The IEEE 802.11b Direct Sequence
Now that you’ve had a few basics on radio waves we can take it one step further. The title of this post probably doesn’t tell you a lot, although I’m very sure that you know what it is. Just by a different name: WiFi. This name has been commercially used since 2000, it was used because it just was catchier than the IEEE 802.11b Direct Sequence.
WiFi uses, just like your cellphone, radio, etc, radio waves. As a matter of fact, the transferring of data between a computer and a WiFi device happens very similar compared to send a radio signal. The computer’s wireless adaptor translates data into a radio signal and sends it’s via an antenna. The wireless device (a router for instance) receives the signal and decodes it. The router send the information to the internet by using a wire, the Ethernet cable. Needless to say this process also works the other way around.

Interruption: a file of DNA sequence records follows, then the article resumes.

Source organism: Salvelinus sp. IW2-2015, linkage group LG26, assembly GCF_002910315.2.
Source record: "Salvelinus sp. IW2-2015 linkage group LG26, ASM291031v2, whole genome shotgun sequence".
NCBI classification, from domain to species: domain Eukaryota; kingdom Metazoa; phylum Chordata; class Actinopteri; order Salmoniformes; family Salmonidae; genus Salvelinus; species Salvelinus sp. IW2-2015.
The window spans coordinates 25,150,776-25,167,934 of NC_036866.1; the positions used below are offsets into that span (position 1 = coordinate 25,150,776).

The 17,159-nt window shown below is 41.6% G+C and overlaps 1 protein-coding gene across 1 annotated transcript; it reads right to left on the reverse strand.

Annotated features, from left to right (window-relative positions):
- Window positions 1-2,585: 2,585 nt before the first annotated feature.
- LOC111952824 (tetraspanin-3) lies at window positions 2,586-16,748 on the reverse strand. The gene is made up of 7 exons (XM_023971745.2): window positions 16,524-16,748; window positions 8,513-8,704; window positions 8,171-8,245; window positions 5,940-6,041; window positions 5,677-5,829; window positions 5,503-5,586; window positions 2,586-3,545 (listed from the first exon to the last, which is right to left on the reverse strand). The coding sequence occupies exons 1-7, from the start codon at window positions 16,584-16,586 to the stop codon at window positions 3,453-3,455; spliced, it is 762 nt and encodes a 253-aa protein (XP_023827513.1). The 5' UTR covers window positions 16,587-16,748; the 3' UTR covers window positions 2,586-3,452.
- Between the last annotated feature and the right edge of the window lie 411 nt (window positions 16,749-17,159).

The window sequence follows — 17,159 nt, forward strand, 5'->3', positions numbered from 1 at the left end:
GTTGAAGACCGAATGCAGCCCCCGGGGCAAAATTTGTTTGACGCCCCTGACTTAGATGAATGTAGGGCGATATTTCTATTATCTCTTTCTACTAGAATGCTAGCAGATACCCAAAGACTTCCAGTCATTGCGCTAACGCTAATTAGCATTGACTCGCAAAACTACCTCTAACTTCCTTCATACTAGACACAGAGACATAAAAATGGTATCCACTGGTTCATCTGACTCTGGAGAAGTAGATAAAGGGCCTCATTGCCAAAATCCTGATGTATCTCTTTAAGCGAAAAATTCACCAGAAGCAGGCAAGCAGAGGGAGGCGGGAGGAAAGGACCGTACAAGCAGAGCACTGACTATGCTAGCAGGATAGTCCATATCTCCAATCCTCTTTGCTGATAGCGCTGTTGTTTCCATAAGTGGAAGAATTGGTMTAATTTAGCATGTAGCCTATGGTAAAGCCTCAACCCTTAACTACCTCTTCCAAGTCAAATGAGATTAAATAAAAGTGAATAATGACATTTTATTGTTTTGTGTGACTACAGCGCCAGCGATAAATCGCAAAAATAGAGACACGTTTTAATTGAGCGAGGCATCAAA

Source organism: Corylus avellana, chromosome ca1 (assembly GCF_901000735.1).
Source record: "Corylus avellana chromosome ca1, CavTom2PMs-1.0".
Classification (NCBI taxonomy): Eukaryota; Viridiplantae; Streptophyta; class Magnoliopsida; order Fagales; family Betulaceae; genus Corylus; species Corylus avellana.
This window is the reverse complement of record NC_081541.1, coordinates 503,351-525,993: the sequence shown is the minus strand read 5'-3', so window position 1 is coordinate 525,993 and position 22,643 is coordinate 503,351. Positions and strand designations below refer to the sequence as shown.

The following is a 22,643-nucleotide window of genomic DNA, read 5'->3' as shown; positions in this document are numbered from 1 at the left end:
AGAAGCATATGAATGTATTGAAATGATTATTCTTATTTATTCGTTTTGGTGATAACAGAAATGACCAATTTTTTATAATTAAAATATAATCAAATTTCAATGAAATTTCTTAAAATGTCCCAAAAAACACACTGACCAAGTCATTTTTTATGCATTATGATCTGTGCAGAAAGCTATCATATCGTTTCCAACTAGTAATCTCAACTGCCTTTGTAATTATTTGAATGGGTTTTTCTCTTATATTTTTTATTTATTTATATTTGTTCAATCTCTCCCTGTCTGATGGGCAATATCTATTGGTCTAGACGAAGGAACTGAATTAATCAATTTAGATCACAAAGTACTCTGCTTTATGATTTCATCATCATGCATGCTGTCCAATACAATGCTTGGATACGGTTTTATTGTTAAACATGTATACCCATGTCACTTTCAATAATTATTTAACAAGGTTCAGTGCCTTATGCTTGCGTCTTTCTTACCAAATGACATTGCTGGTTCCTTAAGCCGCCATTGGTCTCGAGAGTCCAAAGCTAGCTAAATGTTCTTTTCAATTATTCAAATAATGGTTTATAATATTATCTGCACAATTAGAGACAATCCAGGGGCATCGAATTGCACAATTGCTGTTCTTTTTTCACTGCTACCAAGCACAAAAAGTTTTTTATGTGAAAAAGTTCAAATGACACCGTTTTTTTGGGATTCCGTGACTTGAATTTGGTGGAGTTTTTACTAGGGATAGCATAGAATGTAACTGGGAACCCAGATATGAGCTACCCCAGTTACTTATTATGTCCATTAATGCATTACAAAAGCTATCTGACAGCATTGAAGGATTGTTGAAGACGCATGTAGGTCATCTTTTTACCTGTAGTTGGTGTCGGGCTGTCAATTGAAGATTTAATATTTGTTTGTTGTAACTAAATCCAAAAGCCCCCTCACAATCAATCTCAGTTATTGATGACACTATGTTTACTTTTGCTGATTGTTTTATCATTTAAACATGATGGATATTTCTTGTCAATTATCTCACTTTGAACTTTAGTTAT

Although very similar to radios, there are some significant differences from a “normal” radio. For example, wireless routers for instance transmit at frequencies of 2.4 GHz or 5 GHz. This is a lot higher than the frequencies used for cell phones. This high frequency allows the devices to transfer a lot more data. To give you an idea the 2.4GHz (which is the 802.11b standard, just putting this here as a side note) can transfer up to 11 megabits of data per second. While the 5 GHz version (802.11a standard) can carry up to 54 megabits per second.
And frankly, for the basics.. That’s all their is. Connect your computer to a wifi hotspot and you’re off :).